What Graham Moore, Academy Award-Winning Writer, Got Right about Depression

One of the most compelling speeches at the Oscars this year was delivered by Graham Moore, winner of Best Adapted Screenplay for the film The Imitation Game. You may already have seen or read his words, which can be found here. In front of a worldwide audience of millions, he brought up the important issue of depression, which anywhere from 2%-8% of young people experience. He said:

In this brief time here, I want to say this: “When I was 16 years old, I tried to kill myself because I felt weird and I felt different and I felt like I did not belong. And now I am standing here, and I would like this moment to be for that kid out there who feels like she’s weird or she’s different or she doesn’t fit in anywhere. Yes, you do. I promise you do.”

Bravo, Mr. Moore, for speaking for so many who suffer with depression and giving hope to a worldwide audience that it can get better.

Being a kid is hard. Mr. Moore’s experience is not unusual, but, as he points out, it doesn’t always feel that way. Certain combinations of genetics and temperament combined with environmental factors put children at risk for depression. For example, the risk increases 2-4 fold for girls after puberty. Many adolescents even have subclinical depression, meaning that while they would not be officially diagnosed, they still experience significant or persistent symptoms.

The disorder involves at least two weeks of persistent depressed/irritable mood and loss of interest, as well as a change in appetite and sleep, decreased energy and motivation, increased guilt feelings, decreased concentration, and suicidal thoughts. Children in particular may exhibit irritability and anger or tantrums as well as physical symptoms.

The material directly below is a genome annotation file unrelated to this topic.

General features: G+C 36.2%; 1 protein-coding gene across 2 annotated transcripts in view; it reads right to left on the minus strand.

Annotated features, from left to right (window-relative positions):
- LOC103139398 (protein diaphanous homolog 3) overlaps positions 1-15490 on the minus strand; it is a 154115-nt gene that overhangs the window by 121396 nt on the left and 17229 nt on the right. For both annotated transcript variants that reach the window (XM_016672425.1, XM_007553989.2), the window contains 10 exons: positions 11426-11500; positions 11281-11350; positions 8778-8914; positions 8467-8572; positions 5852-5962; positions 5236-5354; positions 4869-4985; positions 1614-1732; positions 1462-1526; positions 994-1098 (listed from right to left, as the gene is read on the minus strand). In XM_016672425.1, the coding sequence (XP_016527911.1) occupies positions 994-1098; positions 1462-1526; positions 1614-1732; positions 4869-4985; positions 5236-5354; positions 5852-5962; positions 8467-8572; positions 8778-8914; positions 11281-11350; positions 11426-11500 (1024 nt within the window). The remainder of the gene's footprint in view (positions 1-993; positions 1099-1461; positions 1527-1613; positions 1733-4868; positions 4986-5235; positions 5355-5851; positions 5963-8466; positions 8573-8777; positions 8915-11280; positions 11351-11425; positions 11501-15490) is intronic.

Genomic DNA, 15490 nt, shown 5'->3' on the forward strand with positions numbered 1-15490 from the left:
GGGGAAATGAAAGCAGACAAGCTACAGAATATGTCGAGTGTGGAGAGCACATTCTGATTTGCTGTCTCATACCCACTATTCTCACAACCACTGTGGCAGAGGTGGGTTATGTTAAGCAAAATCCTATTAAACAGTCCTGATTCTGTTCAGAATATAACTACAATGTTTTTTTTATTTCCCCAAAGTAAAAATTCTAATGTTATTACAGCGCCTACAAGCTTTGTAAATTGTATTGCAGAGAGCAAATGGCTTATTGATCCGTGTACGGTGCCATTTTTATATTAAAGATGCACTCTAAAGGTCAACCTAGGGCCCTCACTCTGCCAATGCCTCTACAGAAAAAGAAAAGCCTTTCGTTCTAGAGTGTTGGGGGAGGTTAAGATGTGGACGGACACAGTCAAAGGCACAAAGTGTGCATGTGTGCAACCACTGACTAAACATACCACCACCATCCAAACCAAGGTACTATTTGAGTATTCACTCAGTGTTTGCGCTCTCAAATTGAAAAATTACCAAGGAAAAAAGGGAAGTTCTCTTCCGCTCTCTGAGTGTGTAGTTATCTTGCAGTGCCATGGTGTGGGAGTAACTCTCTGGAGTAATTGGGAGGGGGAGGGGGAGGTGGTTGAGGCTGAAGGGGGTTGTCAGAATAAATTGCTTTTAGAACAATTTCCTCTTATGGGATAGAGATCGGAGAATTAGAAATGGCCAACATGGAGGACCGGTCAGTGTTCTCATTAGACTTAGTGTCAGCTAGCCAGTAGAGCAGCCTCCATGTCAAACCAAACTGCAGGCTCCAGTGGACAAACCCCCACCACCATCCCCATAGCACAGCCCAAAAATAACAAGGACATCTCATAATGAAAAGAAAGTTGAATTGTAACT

Depression can be deadly. For instance, Major Depressive Disorder has a high recurrence rate, and 60% of children who suffer from it experience suicidal thoughts. Many have attempted suicide.

One of the more astute reactions to Robin Williams’ death last summer came from those who did not share the news by saying he died of suicide. They said, rather, that he died of depression. This is not a spin doctor’s take; in fact, it is a far more truthful explanation.

What Mr. Moore and many of us who treat people with depression want is to bring this issue to light, and to be honest to each other about how prevalent depression is. Fortunately, there are also effective treatments.

First, however, we as parents or adults need to recognize the red flags and act on them. These include:

  • Sadness, agitation, restlessness, anger or severe mood changes; especially when they persist more than 6 months;
  • Weight loss or gain;
  • Fatigue and loss of energy;
  • Sleep problems;
  • Withdrawal and loss of interest;
  • Drop in grades and academic performance, and
  • Legal problems.

Talking to children about depression can be difficult and effective treatment often takes some time. However, it is of the utmost importance that we do so. One key step is letting go of any stigma attached to this problem and consciously choosing to help our children learn strategies to cope with depression. If we do so, we may be giving them the most important gift of all.

Dr. Michelle Hintz, Psy.D.

At the Cadenza Center for Psychotherapy and the Arts, a dedicated roster of therapists, educational and behavioral consultants treat the developmental, emotional, cognitive, physical, and behavioral needs of both adults and children. Founded in 2001 by Michelle Hintz, Psy.D., a licensed psychologist and board-certified music therapist, the Cadenza Center provides general services including individual and family therapy incorporating active treatment strategies such as sensory integration, DIR/Floortime, and social pragmatics.